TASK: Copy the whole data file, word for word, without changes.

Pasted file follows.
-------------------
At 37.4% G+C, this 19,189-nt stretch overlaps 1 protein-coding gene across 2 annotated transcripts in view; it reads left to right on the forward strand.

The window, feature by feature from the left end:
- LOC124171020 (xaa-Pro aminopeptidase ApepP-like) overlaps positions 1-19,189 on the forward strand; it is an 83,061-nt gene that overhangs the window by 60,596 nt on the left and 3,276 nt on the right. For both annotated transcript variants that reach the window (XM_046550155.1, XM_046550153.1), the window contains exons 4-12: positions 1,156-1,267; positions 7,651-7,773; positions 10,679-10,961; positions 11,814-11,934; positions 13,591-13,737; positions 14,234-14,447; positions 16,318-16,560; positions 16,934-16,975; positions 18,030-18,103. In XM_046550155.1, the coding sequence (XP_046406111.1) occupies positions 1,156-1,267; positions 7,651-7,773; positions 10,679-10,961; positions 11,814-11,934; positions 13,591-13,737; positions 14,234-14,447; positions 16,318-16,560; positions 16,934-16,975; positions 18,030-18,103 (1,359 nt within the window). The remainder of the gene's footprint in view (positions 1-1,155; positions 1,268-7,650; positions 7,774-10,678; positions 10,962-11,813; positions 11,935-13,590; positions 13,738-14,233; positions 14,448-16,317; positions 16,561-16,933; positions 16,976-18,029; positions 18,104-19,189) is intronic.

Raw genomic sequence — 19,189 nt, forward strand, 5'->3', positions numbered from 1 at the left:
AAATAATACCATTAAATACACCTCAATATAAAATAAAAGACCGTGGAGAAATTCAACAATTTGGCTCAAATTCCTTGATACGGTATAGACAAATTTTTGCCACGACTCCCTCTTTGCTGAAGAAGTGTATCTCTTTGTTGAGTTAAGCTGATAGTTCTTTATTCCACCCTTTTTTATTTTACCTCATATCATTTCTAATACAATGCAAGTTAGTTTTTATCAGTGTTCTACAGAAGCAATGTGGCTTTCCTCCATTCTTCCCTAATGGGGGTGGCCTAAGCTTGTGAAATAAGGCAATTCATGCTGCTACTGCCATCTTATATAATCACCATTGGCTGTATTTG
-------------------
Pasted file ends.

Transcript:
At 37.4% G+C, this 19,189-nt stretch overlaps 1 protein-coding gene across 2 annotated transcripts in view; it reads left to right on the forward strand.

The window, feature by feature from the left end:
- LOC124171020 (xaa-Pro aminopeptidase ApepP-like) overlaps positions 1-19,189 on the forward strand; it is an 83,061-nt gene that overhangs the window by 60,596 nt on the left and 3,276 nt on the right. For both annotated transcript variants that reach the window (XM_046550155.1, XM_046550153.1), the window contains exons 4-12: positions 1,156-1,267; positions 7,651-7,773; positions 10,679-10,961; positions 11,814-11,934; positions 13,591-13,737; positions 14,234-14,447; positions 16,318-16,560; positions 16,934-16,975; positions 18,030-18,103. In XM_046550155.1, the coding sequence (XP_046406111.1) occupies positions 1,156-1,267; positions 7,651-7,773; positions 10,679-10,961; positions 11,814-11,934; positions 13,591-13,737; positions 14,234-14,447; positions 16,318-16,560; positions 16,934-16,975; positions 18,030-18,103 (1,359 nt within the window). The remainder of the gene's footprint in view (positions 1-1,155; positions 1,268-7,650; positions 7,774-10,678; positions 10,962-11,813; positions 11,935-13,590; positions 13,738-14,233; positions 14,448-16,317; positions 16,561-16,933; positions 16,976-18,029; positions 18,104-19,189) is intronic.

Raw genomic sequence — 19,189 nt, forward strand, 5'->3', positions numbered from 1 at the left:
AAATAATACCATTAAATACACCTCAATATAAAATAAAAGACCGTGGAGAAATTCAACAATTTGGCTCAAATTCCTTGATACGGTATAGACAAATTTTTGCCACGACTCCCTCTTTGCTGAAGAAGTGTATCTCTTTGTTGAGTTAAGCTGATAGTTCTTTATTCCACCCTTTTTTATTTTACCTCATATCATTTCTAATACAATGCAAGTTAGTTTTTATCAGTGTTCTACAGAAGCAATGTGGCTTTCCTCCATTCTTCCCTAATGGGGGTGGCCTAAGCTTGTGAAATAAGGCAATTCATGCTGCTACTGCCATCTTATATAATCACCATTGGCTGTATTTG